Don’t Think A Single Thought by Diana Cambridge

**********BOOK REVIEW**********

Dont think

**********BOOK DESCRIPTION**********

1960s New York, and Emma Bowden seems to have it all – a glamorous Manhattan apartment, a loving husband, and a successful writing career. But while Emma and her husband Jonathan are on vacation at the Hamptons, a child drowns in the sea, and suspicion falls on Emma. As her picture-perfect life spirals out of control, and old wounds resurface, a persistent and monotonous voice in Emma’s head threatens to destroy all that she has worked for…

Taut, elegant and mesmerising, Don’t Think a Single Thought lays bare a marriage, and a woman, and examines the decisions – and mistakes – that shape all of our lives.

 

**********MY THOUGHTS**********

As a number of other reviewers have said a short novel, at only 175 pages, but one that really ‘packs a punch’.

Told in the third person we meet our main character Emma and her husband, high flying surgeon, Jonathan as they are holidaying in the Hamptons.  Emma comes across some children playing on the beach in a way she regards as dangerous.  After a word with their parents and a brief altercation with the children themselves, we go onto learn that one of these children later drowns.  Already in a troubled mental state Emma is driven further into a downward spiral of depression and cripplingly low self worth.

The story continues, covering a number of years of her life, detailing her successes and failures of her writing career, her wealthy but unfulfilling life with her husband and glimpses into her troubled childhood.

Told only through the eyes of Emma an extremely unreliable character with her mental state and drink taking, pill popping day to day existence, the whole story reads as if you are viewing it through her drug hazed brain, and with a number of other child deaths appearing in the story in both Emma’s past and present, you are never entirely sure how much of a role both accidentally or indeed, on purposes, that she plays in the deaths.  Could she be so ill that she is causing these ‘accidents’ to happen?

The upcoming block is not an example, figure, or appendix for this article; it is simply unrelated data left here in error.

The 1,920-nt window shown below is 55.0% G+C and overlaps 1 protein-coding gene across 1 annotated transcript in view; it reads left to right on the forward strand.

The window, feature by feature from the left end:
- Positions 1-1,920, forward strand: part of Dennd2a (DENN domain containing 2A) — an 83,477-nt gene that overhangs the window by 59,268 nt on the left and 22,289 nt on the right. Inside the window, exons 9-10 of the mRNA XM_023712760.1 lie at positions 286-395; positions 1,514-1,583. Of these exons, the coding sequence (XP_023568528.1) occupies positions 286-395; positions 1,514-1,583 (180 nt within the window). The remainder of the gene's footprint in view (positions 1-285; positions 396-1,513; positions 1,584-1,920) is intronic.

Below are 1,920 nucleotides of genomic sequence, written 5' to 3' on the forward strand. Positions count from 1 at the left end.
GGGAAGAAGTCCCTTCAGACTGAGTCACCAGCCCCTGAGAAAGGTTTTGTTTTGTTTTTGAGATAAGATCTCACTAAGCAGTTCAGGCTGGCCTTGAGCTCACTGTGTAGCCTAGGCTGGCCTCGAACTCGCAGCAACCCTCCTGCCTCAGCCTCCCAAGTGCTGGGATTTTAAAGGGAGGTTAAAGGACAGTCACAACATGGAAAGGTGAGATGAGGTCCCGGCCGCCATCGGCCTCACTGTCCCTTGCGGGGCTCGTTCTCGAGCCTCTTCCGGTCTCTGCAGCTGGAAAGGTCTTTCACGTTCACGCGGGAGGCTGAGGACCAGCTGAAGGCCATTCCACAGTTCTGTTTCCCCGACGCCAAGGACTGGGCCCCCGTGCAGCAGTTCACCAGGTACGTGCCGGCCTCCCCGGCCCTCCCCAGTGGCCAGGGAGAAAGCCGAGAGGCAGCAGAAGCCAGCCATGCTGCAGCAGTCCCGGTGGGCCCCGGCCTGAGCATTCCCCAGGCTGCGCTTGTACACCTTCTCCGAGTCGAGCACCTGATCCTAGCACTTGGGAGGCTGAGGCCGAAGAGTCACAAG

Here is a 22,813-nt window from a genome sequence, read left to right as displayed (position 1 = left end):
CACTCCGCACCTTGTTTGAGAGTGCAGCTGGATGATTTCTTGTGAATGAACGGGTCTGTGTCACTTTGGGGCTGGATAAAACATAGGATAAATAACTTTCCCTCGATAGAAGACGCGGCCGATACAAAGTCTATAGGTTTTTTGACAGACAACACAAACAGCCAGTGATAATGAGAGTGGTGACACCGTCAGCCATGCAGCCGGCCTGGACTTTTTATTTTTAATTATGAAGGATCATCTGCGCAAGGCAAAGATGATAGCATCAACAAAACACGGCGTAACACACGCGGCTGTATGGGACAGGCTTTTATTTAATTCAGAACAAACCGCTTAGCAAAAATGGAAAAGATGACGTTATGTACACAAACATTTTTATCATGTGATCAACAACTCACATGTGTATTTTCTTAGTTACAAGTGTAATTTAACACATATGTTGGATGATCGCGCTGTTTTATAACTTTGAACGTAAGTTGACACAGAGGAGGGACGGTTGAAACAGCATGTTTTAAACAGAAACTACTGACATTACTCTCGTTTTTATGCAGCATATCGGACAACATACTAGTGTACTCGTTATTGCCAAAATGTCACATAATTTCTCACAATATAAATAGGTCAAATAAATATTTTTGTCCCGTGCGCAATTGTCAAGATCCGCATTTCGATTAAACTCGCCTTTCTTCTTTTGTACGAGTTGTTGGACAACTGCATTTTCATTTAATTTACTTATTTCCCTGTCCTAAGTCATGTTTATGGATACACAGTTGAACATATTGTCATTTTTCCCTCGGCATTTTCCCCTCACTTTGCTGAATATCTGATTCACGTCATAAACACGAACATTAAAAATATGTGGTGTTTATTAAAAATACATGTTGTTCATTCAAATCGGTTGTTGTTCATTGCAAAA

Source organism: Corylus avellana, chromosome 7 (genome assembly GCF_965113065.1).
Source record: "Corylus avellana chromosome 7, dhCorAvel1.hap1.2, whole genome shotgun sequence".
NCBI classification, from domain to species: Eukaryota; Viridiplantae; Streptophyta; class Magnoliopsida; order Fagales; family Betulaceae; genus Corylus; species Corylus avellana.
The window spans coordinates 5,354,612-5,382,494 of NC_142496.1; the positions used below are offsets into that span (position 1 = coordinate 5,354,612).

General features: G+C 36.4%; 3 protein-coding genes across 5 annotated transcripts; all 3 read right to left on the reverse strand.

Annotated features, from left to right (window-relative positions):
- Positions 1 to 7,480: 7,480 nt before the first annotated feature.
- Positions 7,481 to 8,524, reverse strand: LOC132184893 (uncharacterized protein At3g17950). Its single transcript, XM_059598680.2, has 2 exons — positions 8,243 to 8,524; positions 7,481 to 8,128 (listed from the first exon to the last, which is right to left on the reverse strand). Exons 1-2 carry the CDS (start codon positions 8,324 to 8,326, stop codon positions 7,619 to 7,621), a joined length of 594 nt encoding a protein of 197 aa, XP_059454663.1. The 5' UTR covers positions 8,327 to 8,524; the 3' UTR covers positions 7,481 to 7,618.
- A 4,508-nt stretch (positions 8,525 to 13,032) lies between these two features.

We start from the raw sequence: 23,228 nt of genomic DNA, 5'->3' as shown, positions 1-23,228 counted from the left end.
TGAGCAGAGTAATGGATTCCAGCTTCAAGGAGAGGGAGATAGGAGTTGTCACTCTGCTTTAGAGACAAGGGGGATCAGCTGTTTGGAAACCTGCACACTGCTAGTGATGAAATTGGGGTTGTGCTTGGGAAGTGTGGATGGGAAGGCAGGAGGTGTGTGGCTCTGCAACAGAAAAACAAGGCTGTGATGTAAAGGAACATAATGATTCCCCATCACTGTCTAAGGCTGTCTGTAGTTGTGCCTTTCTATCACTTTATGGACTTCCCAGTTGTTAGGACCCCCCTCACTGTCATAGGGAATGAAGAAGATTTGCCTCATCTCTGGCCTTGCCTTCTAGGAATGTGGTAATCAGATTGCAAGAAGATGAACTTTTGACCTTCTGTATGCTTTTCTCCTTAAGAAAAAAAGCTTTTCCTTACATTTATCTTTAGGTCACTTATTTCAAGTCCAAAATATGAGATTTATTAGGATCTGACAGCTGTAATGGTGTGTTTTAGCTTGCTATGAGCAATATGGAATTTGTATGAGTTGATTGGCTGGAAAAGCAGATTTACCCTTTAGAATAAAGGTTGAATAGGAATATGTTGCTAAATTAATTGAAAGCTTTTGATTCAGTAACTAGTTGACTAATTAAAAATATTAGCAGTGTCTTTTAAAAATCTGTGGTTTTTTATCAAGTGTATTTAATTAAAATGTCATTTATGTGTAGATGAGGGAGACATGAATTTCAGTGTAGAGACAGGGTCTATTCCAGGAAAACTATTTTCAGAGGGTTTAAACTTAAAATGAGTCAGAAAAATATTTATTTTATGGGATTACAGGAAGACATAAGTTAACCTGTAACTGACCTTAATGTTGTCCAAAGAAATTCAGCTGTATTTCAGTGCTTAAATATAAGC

I thoroughly enjoyed reading this book but am finding it a really difficult book to write a review for. It is written with such skill and finesse it is probably quicker and easier for you to just read it than for me to try and put a review into words!  It is a story of a woman experiencing such raw emotions you would expect a much longer and more complicated book, but what the author has instead given us is a short, highly manageable read that pulls you into this woman’s world without you even noticing.  A story told through the eyes of doubt and uncertainty but yet so vivid and powerful.

Taking into account the subject matter and the time hopping chapters I was very impressed by the way it is written with such subtle ease and fluidity making it a very easy read.  Ticking all the literary fiction boxes but without being a lengthy and complicated book.

For me the dreamlike quality of the story telling is what I enjoyed the most, and even though you sense that this is not going to have a happy ending for Emma, I was still left aghast.

I received this as my first book from my Louise Walters Books supporters subscription, and if this is anything to go by I am very much looking forward to seeing what else comes through my letterbox!

The book is published today by Louise Walters Books.

 

**********ABOUT THE AUTHOR**********

Diana Cambridge is an award-winning journalist. She has written for many national newspapers and magazines, gives regular writing workshops, and is a Writer-in-Residence at Sherborne, Dorset. She is Agony Aunt to Writing Magazine. She lives in Bath. Don’t Think a Single Thought is her first novel.

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